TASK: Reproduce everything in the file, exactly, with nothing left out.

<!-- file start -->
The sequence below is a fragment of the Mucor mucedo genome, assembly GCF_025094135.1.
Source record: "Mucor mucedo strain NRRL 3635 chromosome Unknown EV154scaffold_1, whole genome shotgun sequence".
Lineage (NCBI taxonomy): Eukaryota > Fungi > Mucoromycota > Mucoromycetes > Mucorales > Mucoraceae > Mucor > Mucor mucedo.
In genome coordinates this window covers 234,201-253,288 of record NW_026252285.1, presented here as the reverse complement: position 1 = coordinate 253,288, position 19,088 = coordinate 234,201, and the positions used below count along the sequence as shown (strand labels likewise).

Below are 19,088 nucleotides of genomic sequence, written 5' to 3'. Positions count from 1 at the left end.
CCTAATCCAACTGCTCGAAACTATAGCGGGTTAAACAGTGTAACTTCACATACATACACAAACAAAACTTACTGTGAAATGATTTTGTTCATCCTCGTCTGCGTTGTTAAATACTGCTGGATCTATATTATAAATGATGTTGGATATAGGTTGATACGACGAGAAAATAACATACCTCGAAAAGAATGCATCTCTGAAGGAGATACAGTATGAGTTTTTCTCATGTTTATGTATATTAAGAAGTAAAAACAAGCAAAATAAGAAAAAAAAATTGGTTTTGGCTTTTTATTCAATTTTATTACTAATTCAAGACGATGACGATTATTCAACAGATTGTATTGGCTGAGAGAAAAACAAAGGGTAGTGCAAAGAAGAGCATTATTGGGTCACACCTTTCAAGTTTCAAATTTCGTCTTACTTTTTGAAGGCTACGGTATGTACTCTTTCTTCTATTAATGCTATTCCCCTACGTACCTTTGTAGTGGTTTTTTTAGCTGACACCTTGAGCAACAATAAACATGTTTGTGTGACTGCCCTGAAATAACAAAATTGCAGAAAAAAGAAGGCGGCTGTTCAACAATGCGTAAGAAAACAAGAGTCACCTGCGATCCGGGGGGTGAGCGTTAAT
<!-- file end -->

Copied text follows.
The sequence below is a fragment of the Mucor mucedo genome, assembly GCF_025094135.1.
Source record: "Mucor mucedo strain NRRL 3635 chromosome Unknown EV154scaffold_1, whole genome shotgun sequence".
Lineage (NCBI taxonomy): Eukaryota > Fungi > Mucoromycota > Mucoromycetes > Mucorales > Mucoraceae > Mucor > Mucor mucedo.
In genome coordinates this window covers 234,201-253,288 of record NW_026252285.1, presented here as the reverse complement: position 1 = coordinate 253,288, position 19,088 = coordinate 234,201, and the positions used below count along the sequence as shown (strand labels likewise).

Below are 19,088 nucleotides of genomic sequence, written 5' to 3'. Positions count from 1 at the left end.
CCTAATCCAACTGCTCGAAACTATAGCGGGTTAAACAGTGTAACTTCACATACATACACAAACAAAACTTACTGTGAAATGATTTTGTTCATCCTCGTCTGCGTTGTTAAATACTGCTGGATCTATATTATAAATGATGTTGGATATAGGTTGATACGACGAGAAAATAACATACCTCGAAAAGAATGCATCTCTGAAGGAGATACAGTATGAGTTTTTCTCATGTTTATGTATATTAAGAAGTAAAAACAAGCAAAATAAGAAAAAAAAATTGGTTTTGGCTTTTTATTCAATTTTATTACTAATTCAAGACGATGACGATTATTCAACAGATTGTATTGGCTGAGAGAAAAACAAAGGGTAGTGCAAAGAAGAGCATTATTGGGTCACACCTTTCAAGTTTCAAATTTCGTCTTACTTTTTGAAGGCTACGGTATGTACTCTTTCTTCTATTAATGCTATTCCCCTACGTACCTTTGTAGTGGTTTTTTTAGCTGACACCTTGAGCAACAATAAACATGTTTGTGTGACTGCCCTGAAATAACAAAATTGCAGAAAAAAGAAGGCGGCTGTTCAACAATGCGTAAGAAAACAAGAGTCACCTGCGATCCGGGGGGTGAGCGTTAAT